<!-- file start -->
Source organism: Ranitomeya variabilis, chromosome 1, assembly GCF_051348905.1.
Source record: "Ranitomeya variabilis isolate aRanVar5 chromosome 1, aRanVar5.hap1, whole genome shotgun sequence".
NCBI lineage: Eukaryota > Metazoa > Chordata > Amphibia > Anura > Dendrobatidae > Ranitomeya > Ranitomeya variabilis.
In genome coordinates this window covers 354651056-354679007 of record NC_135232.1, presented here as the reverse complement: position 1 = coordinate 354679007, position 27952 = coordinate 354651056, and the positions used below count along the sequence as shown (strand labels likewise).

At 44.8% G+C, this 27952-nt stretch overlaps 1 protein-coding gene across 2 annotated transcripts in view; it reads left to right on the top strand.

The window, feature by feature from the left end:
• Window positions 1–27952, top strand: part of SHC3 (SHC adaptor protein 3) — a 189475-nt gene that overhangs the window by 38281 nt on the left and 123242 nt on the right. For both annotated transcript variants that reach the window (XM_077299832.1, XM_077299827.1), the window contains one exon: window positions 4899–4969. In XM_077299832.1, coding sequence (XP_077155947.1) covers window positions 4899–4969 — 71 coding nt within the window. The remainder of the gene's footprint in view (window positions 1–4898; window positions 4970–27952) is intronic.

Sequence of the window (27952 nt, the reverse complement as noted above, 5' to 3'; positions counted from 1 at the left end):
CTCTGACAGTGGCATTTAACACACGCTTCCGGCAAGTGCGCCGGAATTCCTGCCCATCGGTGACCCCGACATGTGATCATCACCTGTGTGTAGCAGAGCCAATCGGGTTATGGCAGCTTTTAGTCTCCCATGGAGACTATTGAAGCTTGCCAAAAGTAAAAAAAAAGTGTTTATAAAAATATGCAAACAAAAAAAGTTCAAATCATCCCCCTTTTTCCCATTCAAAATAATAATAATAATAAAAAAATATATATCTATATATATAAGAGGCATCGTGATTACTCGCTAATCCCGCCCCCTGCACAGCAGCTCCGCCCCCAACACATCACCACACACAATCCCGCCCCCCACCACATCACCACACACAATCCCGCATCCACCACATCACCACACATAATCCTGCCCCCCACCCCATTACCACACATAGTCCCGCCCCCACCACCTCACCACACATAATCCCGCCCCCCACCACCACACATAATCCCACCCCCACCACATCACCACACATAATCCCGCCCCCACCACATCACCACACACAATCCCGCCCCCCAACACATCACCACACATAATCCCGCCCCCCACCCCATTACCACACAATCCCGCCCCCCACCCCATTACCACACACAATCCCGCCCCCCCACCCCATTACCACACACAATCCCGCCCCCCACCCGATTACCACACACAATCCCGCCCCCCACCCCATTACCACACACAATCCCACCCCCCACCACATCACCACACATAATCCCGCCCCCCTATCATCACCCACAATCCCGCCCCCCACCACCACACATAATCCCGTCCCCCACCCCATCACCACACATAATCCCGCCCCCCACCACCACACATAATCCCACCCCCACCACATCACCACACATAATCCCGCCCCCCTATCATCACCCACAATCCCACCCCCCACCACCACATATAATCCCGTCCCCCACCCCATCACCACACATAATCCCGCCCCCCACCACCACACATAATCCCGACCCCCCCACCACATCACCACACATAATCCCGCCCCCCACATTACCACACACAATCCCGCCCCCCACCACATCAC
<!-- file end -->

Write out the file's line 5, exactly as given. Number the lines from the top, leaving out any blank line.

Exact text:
At 44.8% G+C, this 27952-nt stretch overlaps 1 protein-coding gene across 2 annotated transcripts in view; it reads left to right on the top strand.